The planets are slowly returning into view this month, bashfully peeking out from behind the Sun in the dawn & dusk sky. This month offers a bonanza of photogenic conjunctions, involving the Moon, planets and bright stars.
The action begins tonight on July 8th, as the waxing crescent Moon joins the planet Venus in the dusk sky. The razor thin Moon will be a challenge on Monday night, as it just passed New on the morning of the 8th at 3:14AM EDT/7:14 Universal Time (UT). The record for spotting the thin crescent with the naked eye currently stands at 15 hours and 32 minutes, completed by Stephen O’Meara on May 1990. Binoculars help considerably in this endeavor. Wait until 15 minutes after local sunset, and then begin patiently sweeping the horizon.
Mr. Thierry Legault completed an ultimate photographic challenge earlier today, capturing the Moon at the precise moment of New phase!
This week marks the start of lunation 1120. The Moon will be much easier to nab for observers worldwide on Tuesday night, July 9th for observers worldwide. The sighting of the waxing crescent Moon will also mark the start of the Muslim month of Ramadan for 2013. Due to the angle of the ecliptic in July, many northern hemisphere observers may not spot the Moon until Wednesday night on July 10th, about 6.7 degrees south west of -4.0 magnitude Venus.
Did you know? There are Guidelines for the Performance of Islamic Rites for Muslims aboard the International Space Station. It’s interesting to note that the timing of the rituals follows the point from which the astronaut originally embarked from the Earth, which is exclusively the Baikonur Cosmodrome in Kazakhstan for the foreseeable future of manned spaceflight.
Malaysia’s first astronaut, Sheikh Muszaphar Shukor observed Ramadan aboard the International Space Station in 2007.
From there, the crescent Moon fattens, meeting up with Saturn and Spica on the evenings of July 15th and 16th. The Moon will actually occult (pass in front of) the bright star Spica on the evening of July 15/16th at ~3:33UT/11:33PM EDT (on the 15th) for observers in Central America and western South America. The rest of us will see a near miss worldwide.
This is the 13th in a cycle of 18 occultations of Spica by our Moon spanning 2012-2013. Spica is one of four stars brighter than magnitude +1.4 that lie close enough to the ecliptic to be occulted by our Moon, the others being Antares, Regulus and Aldebaran. Saturn will lie 3 degrees from the Moon on the evening of July 16th.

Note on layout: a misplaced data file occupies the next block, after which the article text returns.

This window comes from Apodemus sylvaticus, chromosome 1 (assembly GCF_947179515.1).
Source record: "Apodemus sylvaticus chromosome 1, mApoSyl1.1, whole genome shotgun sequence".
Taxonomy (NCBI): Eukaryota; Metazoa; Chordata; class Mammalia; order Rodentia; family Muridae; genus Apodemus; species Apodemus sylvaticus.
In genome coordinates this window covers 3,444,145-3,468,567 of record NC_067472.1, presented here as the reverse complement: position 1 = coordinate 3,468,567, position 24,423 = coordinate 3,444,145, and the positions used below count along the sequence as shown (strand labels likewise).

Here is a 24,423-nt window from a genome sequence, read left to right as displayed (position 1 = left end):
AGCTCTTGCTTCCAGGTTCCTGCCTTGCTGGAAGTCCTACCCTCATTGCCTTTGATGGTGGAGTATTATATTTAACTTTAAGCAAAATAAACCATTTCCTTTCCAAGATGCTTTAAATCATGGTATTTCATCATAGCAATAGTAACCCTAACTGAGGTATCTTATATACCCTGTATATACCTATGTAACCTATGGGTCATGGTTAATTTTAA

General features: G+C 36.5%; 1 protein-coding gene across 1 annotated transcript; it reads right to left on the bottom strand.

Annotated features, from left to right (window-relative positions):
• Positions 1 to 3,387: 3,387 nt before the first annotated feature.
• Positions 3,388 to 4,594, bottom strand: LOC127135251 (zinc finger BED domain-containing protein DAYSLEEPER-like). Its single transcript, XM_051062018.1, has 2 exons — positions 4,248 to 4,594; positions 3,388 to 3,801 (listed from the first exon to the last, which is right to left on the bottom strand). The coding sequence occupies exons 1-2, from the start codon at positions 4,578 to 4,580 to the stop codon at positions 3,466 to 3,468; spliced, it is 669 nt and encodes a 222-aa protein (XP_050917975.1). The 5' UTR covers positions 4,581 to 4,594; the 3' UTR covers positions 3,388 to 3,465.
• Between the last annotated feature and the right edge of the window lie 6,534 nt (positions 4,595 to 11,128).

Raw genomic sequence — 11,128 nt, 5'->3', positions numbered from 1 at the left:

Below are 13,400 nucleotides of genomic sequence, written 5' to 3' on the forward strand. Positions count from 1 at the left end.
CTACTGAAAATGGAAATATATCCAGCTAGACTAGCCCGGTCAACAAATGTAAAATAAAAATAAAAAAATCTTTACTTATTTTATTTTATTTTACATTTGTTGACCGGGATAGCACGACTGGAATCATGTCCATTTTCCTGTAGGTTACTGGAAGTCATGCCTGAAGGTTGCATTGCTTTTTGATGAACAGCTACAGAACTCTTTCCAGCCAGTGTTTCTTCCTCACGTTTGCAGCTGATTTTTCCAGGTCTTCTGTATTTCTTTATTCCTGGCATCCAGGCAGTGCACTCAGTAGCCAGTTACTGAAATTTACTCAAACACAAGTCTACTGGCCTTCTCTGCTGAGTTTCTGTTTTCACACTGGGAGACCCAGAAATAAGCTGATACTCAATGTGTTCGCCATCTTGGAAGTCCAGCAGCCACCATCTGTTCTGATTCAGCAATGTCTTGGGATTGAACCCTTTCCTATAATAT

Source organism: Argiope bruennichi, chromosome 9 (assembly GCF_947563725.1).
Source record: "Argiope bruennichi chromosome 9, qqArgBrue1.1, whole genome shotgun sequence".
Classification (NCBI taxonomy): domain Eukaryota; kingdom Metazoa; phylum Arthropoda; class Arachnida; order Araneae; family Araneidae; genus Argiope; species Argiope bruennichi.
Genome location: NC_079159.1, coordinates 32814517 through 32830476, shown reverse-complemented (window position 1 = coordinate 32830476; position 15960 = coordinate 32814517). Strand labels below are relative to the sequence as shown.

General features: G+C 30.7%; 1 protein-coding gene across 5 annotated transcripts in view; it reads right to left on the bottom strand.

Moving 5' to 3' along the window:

Can you nab Spica and Saturn near the Moon with binoculars in the daytime around the 15th? It can be done, using the afternoon daytime Moon as a guide. Crystal clear skies (a rarity in the northern hemisphere summertime, I know) and physically blocking the Sun behind a building or hill helps.
The waxing gibbous Moon will also occult +2.8 Alpha Librae for South Africa on July 17th around 17:09UT & +4.4th magnitude Xi Ophiuchi for much of North America on the night of July 19th-20th.
And speaking of Regulus, the brightest star in the constellation Leo lies only a little over a degree (two Full Moon diameters) from Venus only the evenings of July 21st & the 22nd. 77.5 light years distant, Regulus is currently over 100 times fainter at magnitude +1.4. Can you squeeze both into the field of view of your telescope at low power? Venus’s mythical ‘moon’ Neith lives!
Venus can even occult Regulus on rare occasions, as last occurred on July 7th, 1959 and will happen next on October 1st, 2044.
But there’s morning action afoot as well. The planets Mars and Jupiter have emerged from solar conjunction on April 18th and June 19th, 2013 respectively, and can now be seen low in the dawn skies about 30 minutes before sunrise.
Mars approaches Jupiter in the dawn until the pair is only 0.79 degrees (about 48 arc minutes) apart on Monday, July 22nd. Mars shines at magnitude +1.6 and shows a tiny 3.9” disk, while Jupiter displays a 32.5” disk shining at magnitude -1.9 on this date. Conjunction occurs at about 7:00 UT/3:00 AM EDT, after which the two will begin to race apart. Mercury is visible beginning its morning apparition over 5 degrees to the lower right of the pair (see above).
Jupiter will reach opposition and reenter the evening sky on January 5th, 2014, while Mars won’t do the same until April 8th of next year. Weird factoid alert: neither Jupiter or Mars reach opposition in 2013! What effect does this have on terrestrial affairs? Absolutely none, well unless you’re a planetary imager/observer…
Mars also reaches its most northern declination of 2013 of 24 degrees in the constellation Gemini on July 16th at 7:00 AM EDT/11:00 UT. Mars can wander as far as declination 27 degrees north, as last happened in 1993.